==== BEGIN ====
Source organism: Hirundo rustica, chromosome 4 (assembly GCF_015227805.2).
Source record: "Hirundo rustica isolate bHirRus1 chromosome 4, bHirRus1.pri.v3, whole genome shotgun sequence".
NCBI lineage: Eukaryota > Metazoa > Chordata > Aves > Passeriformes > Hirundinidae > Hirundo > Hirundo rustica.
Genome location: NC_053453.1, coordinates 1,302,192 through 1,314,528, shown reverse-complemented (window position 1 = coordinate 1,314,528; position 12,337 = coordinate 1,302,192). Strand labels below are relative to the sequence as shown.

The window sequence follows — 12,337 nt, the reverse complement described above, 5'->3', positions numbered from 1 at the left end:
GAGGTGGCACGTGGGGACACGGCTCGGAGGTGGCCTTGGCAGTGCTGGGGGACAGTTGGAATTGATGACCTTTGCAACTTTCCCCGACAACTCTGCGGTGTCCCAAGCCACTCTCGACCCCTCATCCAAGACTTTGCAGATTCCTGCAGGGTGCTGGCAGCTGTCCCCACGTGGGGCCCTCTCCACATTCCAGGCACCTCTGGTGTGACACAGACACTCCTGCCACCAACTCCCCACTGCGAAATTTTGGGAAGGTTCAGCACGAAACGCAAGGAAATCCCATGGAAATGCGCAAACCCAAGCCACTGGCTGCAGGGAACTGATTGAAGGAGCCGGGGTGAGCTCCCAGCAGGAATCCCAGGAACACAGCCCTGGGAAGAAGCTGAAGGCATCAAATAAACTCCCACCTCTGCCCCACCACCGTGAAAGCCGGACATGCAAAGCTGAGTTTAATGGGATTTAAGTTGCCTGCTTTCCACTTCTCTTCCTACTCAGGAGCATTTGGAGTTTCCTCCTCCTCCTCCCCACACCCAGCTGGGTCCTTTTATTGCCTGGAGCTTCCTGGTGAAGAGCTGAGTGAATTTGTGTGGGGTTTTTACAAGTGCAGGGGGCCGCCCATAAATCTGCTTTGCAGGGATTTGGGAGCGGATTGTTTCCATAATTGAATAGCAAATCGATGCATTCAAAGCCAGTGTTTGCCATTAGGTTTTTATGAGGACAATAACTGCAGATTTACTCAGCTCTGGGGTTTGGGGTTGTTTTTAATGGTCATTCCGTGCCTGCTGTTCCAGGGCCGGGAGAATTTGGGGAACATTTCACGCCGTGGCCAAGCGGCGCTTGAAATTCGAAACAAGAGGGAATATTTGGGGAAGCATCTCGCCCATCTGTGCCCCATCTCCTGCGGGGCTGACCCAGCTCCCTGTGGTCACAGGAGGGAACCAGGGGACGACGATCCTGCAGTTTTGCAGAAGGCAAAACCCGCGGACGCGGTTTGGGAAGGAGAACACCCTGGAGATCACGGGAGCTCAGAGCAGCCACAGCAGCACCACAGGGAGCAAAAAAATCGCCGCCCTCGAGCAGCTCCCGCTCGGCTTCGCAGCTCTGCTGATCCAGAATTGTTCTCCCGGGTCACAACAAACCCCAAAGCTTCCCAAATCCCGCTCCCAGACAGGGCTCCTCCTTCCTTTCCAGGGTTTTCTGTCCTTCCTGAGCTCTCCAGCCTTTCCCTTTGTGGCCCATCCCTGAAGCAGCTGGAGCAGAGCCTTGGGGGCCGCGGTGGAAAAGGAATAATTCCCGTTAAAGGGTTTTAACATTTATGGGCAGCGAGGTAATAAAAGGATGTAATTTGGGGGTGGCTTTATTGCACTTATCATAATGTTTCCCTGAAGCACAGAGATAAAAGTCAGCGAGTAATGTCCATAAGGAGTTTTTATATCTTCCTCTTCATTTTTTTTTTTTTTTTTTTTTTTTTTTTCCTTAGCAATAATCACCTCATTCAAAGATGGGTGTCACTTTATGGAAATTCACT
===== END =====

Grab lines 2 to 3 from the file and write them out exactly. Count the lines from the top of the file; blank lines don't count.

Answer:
Source record: "Hirundo rustica isolate bHirRus1 chromosome 4, bHirRus1.pri.v3, whole genome shotgun sequence".
NCBI lineage: Eukaryota > Metazoa > Chordata > Aves > Passeriformes > Hirundinidae > Hirundo > Hirundo rustica.